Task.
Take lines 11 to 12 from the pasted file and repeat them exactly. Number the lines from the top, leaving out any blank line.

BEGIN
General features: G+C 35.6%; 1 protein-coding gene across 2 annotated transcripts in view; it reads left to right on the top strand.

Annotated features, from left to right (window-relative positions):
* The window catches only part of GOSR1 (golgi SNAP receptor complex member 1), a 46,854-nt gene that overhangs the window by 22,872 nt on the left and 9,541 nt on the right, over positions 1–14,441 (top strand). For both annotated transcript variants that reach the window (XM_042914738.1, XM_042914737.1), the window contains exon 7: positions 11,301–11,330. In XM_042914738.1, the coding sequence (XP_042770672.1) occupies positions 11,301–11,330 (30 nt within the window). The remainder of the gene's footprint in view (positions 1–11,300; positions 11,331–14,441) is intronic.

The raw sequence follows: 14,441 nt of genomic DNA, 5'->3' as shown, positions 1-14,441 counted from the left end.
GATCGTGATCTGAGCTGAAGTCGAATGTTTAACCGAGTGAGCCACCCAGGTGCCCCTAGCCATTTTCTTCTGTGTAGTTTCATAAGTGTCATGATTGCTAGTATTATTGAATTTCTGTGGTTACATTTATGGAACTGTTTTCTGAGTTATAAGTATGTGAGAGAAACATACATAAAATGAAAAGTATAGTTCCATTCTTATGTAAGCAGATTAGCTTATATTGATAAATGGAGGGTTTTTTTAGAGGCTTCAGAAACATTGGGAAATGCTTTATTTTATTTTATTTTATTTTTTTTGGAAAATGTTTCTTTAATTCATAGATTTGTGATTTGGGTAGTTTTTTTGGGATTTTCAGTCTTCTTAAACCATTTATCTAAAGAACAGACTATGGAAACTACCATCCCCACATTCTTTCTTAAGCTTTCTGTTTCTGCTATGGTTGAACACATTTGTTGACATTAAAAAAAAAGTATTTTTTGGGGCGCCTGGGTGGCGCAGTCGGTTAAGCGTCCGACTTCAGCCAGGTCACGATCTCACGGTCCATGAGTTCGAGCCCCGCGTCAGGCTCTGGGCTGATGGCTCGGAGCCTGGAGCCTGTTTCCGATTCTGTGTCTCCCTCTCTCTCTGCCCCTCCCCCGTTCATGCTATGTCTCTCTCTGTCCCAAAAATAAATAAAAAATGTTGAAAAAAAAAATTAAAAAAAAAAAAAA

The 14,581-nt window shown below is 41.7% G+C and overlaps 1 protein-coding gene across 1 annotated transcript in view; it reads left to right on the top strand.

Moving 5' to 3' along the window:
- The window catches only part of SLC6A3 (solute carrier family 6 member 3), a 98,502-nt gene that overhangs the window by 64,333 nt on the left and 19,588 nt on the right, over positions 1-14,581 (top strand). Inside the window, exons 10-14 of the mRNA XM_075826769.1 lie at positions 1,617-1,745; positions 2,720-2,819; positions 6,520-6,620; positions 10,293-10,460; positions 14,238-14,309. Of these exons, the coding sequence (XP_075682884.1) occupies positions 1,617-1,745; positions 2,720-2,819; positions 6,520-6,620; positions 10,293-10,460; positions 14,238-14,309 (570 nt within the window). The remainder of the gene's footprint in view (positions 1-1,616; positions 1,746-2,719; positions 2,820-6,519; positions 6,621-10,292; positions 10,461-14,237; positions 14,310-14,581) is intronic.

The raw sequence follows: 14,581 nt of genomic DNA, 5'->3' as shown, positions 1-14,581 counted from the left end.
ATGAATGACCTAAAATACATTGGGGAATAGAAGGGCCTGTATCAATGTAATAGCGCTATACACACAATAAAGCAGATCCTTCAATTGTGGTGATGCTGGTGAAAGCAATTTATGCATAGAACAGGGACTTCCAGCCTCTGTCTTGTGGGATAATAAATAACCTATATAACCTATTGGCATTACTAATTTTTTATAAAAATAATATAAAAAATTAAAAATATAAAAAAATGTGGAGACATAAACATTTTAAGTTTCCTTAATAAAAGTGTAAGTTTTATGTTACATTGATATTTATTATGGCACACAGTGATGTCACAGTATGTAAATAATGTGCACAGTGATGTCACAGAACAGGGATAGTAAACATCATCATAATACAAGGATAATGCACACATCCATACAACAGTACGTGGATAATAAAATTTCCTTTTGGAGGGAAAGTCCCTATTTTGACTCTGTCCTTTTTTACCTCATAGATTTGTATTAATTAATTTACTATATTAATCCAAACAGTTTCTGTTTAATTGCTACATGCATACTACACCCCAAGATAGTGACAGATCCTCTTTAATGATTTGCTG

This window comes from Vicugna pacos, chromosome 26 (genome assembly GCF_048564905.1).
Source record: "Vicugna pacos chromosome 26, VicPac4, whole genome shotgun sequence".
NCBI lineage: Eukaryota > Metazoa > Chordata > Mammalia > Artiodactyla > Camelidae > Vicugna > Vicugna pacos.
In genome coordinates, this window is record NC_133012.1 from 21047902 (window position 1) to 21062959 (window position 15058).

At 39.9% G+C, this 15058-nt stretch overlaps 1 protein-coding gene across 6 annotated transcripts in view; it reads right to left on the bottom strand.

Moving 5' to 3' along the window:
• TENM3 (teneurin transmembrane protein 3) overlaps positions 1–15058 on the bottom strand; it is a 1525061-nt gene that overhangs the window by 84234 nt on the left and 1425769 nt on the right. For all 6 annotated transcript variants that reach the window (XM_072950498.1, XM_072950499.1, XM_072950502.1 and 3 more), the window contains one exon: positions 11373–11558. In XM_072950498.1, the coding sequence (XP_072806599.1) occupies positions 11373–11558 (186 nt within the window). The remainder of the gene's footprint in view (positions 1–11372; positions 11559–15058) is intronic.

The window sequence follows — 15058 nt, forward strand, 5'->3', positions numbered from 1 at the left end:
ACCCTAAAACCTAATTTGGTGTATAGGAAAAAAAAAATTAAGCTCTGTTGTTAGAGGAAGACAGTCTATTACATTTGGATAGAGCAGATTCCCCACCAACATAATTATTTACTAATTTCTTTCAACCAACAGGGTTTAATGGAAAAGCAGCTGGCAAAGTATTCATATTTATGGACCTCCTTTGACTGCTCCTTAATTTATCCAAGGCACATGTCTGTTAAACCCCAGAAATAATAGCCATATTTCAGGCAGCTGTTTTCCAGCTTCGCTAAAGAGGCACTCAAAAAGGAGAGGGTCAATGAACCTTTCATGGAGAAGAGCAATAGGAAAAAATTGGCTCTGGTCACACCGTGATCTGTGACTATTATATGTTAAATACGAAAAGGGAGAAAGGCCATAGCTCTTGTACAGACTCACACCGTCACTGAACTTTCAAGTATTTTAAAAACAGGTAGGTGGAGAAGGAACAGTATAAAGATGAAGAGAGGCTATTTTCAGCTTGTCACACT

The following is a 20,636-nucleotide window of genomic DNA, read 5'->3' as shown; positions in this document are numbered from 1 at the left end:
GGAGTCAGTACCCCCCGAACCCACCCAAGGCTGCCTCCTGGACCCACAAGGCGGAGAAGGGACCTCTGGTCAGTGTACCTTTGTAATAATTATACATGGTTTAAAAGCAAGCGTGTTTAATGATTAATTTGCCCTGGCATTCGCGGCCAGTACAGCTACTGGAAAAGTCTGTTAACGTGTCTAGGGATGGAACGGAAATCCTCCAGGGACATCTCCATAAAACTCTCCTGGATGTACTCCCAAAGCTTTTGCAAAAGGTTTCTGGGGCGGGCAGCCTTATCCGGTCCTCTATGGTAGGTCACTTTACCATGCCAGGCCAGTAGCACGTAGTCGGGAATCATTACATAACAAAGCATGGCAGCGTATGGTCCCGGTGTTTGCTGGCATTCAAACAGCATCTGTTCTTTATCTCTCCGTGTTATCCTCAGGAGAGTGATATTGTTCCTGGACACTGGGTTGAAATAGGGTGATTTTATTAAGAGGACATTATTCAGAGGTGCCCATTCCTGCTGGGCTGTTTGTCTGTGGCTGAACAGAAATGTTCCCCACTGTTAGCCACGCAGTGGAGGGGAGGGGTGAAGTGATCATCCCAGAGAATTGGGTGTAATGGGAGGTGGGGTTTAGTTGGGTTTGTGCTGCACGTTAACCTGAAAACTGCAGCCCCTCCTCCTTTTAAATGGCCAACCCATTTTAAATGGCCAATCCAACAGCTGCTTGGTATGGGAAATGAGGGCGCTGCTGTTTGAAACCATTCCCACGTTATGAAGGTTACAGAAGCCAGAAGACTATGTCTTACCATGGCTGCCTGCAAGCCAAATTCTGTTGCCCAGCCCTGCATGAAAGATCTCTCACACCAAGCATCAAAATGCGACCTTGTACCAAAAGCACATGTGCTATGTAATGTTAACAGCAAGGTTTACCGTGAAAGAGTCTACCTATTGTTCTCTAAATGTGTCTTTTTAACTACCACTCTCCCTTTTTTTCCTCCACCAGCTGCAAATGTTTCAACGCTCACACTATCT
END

This window comes from Vicugna pacos, chromosome 26 (genome assembly GCF_048564905.1).
Source record: "Vicugna pacos chromosome 26, VicPac4, whole genome shotgun sequence".